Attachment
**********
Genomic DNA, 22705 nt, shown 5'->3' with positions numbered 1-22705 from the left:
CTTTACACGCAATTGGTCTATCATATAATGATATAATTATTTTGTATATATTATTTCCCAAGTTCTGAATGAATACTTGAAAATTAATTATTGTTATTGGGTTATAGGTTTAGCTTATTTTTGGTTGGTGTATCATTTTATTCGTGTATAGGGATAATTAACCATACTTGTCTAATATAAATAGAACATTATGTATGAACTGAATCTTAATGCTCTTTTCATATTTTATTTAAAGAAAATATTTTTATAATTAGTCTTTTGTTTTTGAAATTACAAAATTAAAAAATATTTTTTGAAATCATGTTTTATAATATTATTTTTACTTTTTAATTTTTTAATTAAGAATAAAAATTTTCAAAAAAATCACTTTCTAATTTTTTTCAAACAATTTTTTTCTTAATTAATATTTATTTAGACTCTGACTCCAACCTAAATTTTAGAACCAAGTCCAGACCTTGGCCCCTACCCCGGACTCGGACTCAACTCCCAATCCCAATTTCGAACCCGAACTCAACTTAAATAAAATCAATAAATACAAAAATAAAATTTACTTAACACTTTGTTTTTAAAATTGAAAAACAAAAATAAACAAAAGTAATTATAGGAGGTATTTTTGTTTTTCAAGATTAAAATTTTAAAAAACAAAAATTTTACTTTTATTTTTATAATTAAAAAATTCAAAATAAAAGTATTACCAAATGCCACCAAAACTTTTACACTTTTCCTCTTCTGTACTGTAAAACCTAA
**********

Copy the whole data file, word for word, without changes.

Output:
Genomic DNA, 22705 nt, shown 5'->3' with positions numbered 1-22705 from the left:
CTTTACACGCAATTGGTCTATCATATAATGATATAATTATTTTGTATATATTATTTCCCAAGTTCTGAATGAATACTTGAAAATTAATTATTGTTATTGGGTTATAGGTTTAGCTTATTTTTGGTTGGTGTATCATTTTATTCGTGTATAGGGATAATTAACCATACTTGTCTAATATAAATAGAACATTATGTATGAACTGAATCTTAATGCTCTTTTCATATTTTATTTAAAGAAAATATTTTTATAATTAGTCTTTTGTTTTTGAAATTACAAAATTAAAAAATATTTTTTGAAATCATGTTTTATAATATTATTTTTACTTTTTAATTTTTTAATTAAGAATAAAAATTTTCAAAAAAATCACTTTCTAATTTTTTTCAAACAATTTTTTTCTTAATTAATATTTATTTAGACTCTGACTCCAACCTAAATTTTAGAACCAAGTCCAGACCTTGGCCCCTACCCCGGACTCGGACTCAACTCCCAATCCCAATTTCGAACCCGAACTCAACTTAAATAAAATCAATAAATACAAAAATAAAATTTACTTAACACTTTGTTTTTAAAATTGAAAAACAAAAATAAACAAAAGTAATTATAGGAGGTATTTTTGTTTTTCAAGATTAAAATTTTAAAAAACAAAAATTTTACTTTTATTTTTATAATTAAAAAATTCAAAATAAAAGTATTACCAAATGCCACCAAAACTTTTACACTTTTCCTCTTCTGTACTGTAAAACCTAA